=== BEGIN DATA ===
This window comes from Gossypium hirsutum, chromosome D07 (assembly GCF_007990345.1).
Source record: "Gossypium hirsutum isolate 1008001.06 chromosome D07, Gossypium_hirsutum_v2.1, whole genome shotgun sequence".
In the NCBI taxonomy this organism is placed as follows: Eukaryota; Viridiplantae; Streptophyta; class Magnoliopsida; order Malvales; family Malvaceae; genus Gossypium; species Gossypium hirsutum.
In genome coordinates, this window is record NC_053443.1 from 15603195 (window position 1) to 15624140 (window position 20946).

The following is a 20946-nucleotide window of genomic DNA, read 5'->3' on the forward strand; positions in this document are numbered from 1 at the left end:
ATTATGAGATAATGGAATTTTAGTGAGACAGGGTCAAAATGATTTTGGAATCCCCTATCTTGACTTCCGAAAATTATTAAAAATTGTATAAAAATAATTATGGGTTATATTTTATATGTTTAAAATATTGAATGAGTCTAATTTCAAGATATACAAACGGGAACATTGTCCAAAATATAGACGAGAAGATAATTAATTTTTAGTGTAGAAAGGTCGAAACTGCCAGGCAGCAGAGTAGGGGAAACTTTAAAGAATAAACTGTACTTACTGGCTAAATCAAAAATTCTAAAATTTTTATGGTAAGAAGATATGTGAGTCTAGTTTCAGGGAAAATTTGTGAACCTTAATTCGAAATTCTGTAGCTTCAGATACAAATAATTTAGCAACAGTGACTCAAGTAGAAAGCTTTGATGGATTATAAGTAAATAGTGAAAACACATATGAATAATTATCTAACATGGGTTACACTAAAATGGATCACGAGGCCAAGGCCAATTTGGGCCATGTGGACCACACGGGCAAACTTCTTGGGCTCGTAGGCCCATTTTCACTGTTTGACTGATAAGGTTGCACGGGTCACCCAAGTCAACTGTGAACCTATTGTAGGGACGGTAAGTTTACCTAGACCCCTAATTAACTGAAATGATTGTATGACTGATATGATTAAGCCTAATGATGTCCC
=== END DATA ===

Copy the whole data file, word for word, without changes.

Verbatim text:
This window comes from Gossypium hirsutum, chromosome D07 (assembly GCF_007990345.1).
Source record: "Gossypium hirsutum isolate 1008001.06 chromosome D07, Gossypium_hirsutum_v2.1, whole genome shotgun sequence".
In the NCBI taxonomy this organism is placed as follows: Eukaryota; Viridiplantae; Streptophyta; class Magnoliopsida; order Malvales; family Malvaceae; genus Gossypium; species Gossypium hirsutum.
In genome coordinates, this window is record NC_053443.1 from 15603195 (window position 1) to 15624140 (window position 20946).

The following is a 20946-nucleotide window of genomic DNA, read 5'->3' on the forward strand; positions in this document are numbered from 1 at the left end:
ATTATGAGATAATGGAATTTTAGTGAGACAGGGTCAAAATGATTTTGGAATCCCCTATCTTGACTTCCGAAAATTATTAAAAATTGTATAAAAATAATTATGGGTTATATTTTATATGTTTAAAATATTGAATGAGTCTAATTTCAAGATATACAAACGGGAACATTGTCCAAAATATAGACGAGAAGATAATTAATTTTTAGTGTAGAAAGGTCGAAACTGCCAGGCAGCAGAGTAGGGGAAACTTTAAAGAATAAACTGTACTTACTGGCTAAATCAAAAATTCTAAAATTTTTATGGTAAGAAGATATGTGAGTCTAGTTTCAGGGAAAATTTGTGAACCTTAATTCGAAATTCTGTAGCTTCAGATACAAATAATTTAGCAACAGTGACTCAAGTAGAAAGCTTTGATGGATTATAAGTAAATAGTGAAAACACATATGAATAATTATCTAACATGGGTTACACTAAAATGGATCACGAGGCCAAGGCCAATTTGGGCCATGTGGACCACACGGGCAAACTTCTTGGGCTCGTAGGCCCATTTTCACTGTTTGACTGATAAGGTTGCACGGGTCACCCAAGTCAACTGTGAACCTATTGTAGGGACGGTAAGTTTACCTAGACCCCTAATTAACTGAAATGATTGTATGACTGATATGATTAAGCCTAATGATGTCCC